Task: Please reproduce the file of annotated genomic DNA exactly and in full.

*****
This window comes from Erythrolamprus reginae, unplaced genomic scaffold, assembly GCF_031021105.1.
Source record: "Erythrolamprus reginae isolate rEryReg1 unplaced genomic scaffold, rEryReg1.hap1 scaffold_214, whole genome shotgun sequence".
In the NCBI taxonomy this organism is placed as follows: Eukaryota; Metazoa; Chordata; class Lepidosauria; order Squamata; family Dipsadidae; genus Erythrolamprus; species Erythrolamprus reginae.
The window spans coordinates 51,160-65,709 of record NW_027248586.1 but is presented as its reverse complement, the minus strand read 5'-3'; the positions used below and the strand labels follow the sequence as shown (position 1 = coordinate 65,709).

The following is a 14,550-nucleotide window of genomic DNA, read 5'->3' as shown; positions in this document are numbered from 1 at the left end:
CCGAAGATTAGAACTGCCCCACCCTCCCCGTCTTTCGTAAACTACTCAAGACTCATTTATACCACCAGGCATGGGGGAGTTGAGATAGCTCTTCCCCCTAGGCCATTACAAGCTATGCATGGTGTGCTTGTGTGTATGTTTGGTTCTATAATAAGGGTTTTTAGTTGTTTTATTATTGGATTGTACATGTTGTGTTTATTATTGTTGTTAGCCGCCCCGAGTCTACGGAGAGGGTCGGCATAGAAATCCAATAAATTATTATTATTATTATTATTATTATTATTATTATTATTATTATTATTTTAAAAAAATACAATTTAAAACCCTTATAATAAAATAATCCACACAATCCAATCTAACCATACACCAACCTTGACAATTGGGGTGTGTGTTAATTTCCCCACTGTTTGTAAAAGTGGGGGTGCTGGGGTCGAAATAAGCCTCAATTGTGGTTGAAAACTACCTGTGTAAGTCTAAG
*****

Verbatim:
This window comes from Erythrolamprus reginae, unplaced genomic scaffold, assembly GCF_031021105.1.
Source record: "Erythrolamprus reginae isolate rEryReg1 unplaced genomic scaffold, rEryReg1.hap1 scaffold_214, whole genome shotgun sequence".
In the NCBI taxonomy this organism is placed as follows: Eukaryota; Metazoa; Chordata; class Lepidosauria; order Squamata; family Dipsadidae; genus Erythrolamprus; species Erythrolamprus reginae.
The window spans coordinates 51,160-65,709 of record NW_027248586.1 but is presented as its reverse complement, the minus strand read 5'-3'; the positions used below and the strand labels follow the sequence as shown (position 1 = coordinate 65,709).

The following is a 14,550-nucleotide window of genomic DNA, read 5'->3' as shown; positions in this document are numbered from 1 at the left end:
CCGAAGATTAGAACTGCCCCACCCTCCCCGTCTTTCGTAAACTACTCAAGACTCATTTATACCACCAGGCATGGGGGAGTTGAGATAGCTCTTCCCCCTAGGCCATTACAAGCTATGCATGGTGTGCTTGTGTGTATGTTTGGTTCTATAATAAGGGTTTTTAGTTGTTTTATTATTGGATTGTACATGTTGTGTTTATTATTGTTGTTAGCCGCCCCGAGTCTACGGAGAGGGTCGGCATAGAAATCCAATAAATTATTATTATTATTATTATTATTATTATTATTATTATTATTATTATTTTAAAAAAATACAATTTAAAACCCTTATAATAAAATAATCCACACAATCCAATCTAACCATACACCAACCTTGACAATTGGGGTGTGTGTTAATTTCCCCACTGTTTGTAAAAGTGGGGGTGCTGGGGTCGAAATAAGCCTCAATTGTGGTTGAAAACTACCTGTGTAAGTCTAAG